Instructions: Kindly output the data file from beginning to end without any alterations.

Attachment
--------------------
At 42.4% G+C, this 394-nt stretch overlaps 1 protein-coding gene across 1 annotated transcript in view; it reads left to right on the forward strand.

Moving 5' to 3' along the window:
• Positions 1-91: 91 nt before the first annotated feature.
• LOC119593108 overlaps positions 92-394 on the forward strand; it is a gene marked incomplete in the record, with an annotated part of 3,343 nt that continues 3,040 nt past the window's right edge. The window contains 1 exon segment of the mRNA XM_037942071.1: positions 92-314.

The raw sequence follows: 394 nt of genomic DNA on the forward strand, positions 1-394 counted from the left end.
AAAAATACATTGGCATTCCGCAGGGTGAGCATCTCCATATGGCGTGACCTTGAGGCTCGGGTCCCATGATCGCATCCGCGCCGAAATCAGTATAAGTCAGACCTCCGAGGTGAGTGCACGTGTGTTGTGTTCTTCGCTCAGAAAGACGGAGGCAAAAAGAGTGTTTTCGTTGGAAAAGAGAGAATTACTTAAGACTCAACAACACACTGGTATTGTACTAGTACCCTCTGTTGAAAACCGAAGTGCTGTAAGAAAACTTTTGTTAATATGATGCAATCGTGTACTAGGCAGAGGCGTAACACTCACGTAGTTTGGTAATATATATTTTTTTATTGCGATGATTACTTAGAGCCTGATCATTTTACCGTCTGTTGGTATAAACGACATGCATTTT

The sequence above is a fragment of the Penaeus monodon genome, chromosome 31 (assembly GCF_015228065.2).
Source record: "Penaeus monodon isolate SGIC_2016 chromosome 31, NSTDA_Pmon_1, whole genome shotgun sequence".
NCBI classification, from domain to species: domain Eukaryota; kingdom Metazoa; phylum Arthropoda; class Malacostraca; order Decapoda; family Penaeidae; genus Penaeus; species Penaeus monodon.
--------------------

At 42.4% G+C, this 394-nt stretch overlaps 1 protein-coding gene across 1 annotated transcript in view; it reads left to right on the forward strand.

Moving 5' to 3' along the window:
• Positions 1-91: 91 nt before the first annotated feature.
• LOC119593108 overlaps positions 92-394 on the forward strand; it is a gene marked incomplete in the record, with an annotated part of 3,343 nt that continues 3,040 nt past the window's right edge. The window contains 1 exon segment of the mRNA XM_037942071.1: positions 92-314.

The raw sequence follows: 394 nt of genomic DNA on the forward strand, positions 1-394 counted from the left end.
AAAAATACATTGGCATTCCGCAGGGTGAGCATCTCCATATGGCGTGACCTTGAGGCTCGGGTCCCATGATCGCATCCGCGCCGAAATCAGTATAAGTCAGACCTCCGAGGTGAGTGCACGTGTGTTGTGTTCTTCGCTCAGAAAGACGGAGGCAAAAAGAGTGTTTTCGTTGGAAAAGAGAGAATTACTTAAGACTCAACAACACACTGGTATTGTACTAGTACCCTCTGTTGAAAACCGAAGTGCTGTAAGAAAACTTTTGTTAATATGATGCAATCGTGTACTAGGCAGAGGCGTAACACTCACGTAGTTTGGTAATATATATTTTTTTATTGCGATGATTACTTAGAGCCTGATCATTTTACCGTCTGTTGGTATAAACGACATGCATTTT

The sequence above is a fragment of the Penaeus monodon genome, chromosome 31 (assembly GCF_015228065.2).
Source record: "Penaeus monodon isolate SGIC_2016 chromosome 31, NSTDA_Pmon_1, whole genome shotgun sequence".
NCBI classification, from domain to species: domain Eukaryota; kingdom Metazoa; phylum Arthropoda; class Malacostraca; order Decapoda; family Penaeidae; genus Penaeus; species Penaeus monodon.